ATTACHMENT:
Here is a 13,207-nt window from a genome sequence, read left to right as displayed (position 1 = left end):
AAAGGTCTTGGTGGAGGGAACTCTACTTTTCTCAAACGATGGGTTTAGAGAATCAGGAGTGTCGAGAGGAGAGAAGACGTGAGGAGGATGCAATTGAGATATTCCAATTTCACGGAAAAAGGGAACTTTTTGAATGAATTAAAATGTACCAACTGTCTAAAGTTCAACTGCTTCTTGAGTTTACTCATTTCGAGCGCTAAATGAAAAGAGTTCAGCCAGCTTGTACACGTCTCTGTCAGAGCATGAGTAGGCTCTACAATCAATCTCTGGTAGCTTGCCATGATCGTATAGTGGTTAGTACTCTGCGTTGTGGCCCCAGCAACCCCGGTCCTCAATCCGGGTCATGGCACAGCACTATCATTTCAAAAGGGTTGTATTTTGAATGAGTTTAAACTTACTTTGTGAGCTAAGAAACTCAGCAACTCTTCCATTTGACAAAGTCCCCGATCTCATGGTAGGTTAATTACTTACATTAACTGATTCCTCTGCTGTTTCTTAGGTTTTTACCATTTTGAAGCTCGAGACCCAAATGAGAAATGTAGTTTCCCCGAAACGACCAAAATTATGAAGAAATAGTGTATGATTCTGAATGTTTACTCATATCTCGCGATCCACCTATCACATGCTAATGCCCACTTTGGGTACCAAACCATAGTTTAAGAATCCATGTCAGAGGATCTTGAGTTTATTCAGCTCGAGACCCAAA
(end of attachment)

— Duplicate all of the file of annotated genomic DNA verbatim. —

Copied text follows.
Here is a 13,207-nt window from a genome sequence, read left to right as displayed (position 1 = left end):
AAAGGTCTTGGTGGAGGGAACTCTACTTTTCTCAAACGATGGGTTTAGAGAATCAGGAGTGTCGAGAGGAGAGAAGACGTGAGGAGGATGCAATTGAGATATTCCAATTTCACGGAAAAAGGGAACTTTTTGAATGAATTAAAATGTACCAACTGTCTAAAGTTCAACTGCTTCTTGAGTTTACTCATTTCGAGCGCTAAATGAAAAGAGTTCAGCCAGCTTGTACACGTCTCTGTCAGAGCATGAGTAGGCTCTACAATCAATCTCTGGTAGCTTGCCATGATCGTATAGTGGTTAGTACTCTGCGTTGTGGCCCCAGCAACCCCGGTCCTCAATCCGGGTCATGGCACAGCACTATCATTTCAAAAGGGTTGTATTTTGAATGAGTTTAAACTTACTTTGTGAGCTAAGAAACTCAGCAACTCTTCCATTTGACAAAGTCCCCGATCTCATGGTAGGTTAATTACTTACATTAACTGATTCCTCTGCTGTTTCTTAGGTTTTTACCATTTTGAAGCTCGAGACCCAAATGAGAAATGTAGTTTCCCCGAAACGACCAAAATTATGAAGAAATAGTGTATGATTCTGAATGTTTACTCATATCTCGCGATCCACCTATCACATGCTAATGCCCACTTTGGGTACCAAACCATAGTTTAAGAATCCATGTCAGAGGATCTTGAGTTTATTCAGCTCGAGACCCAAA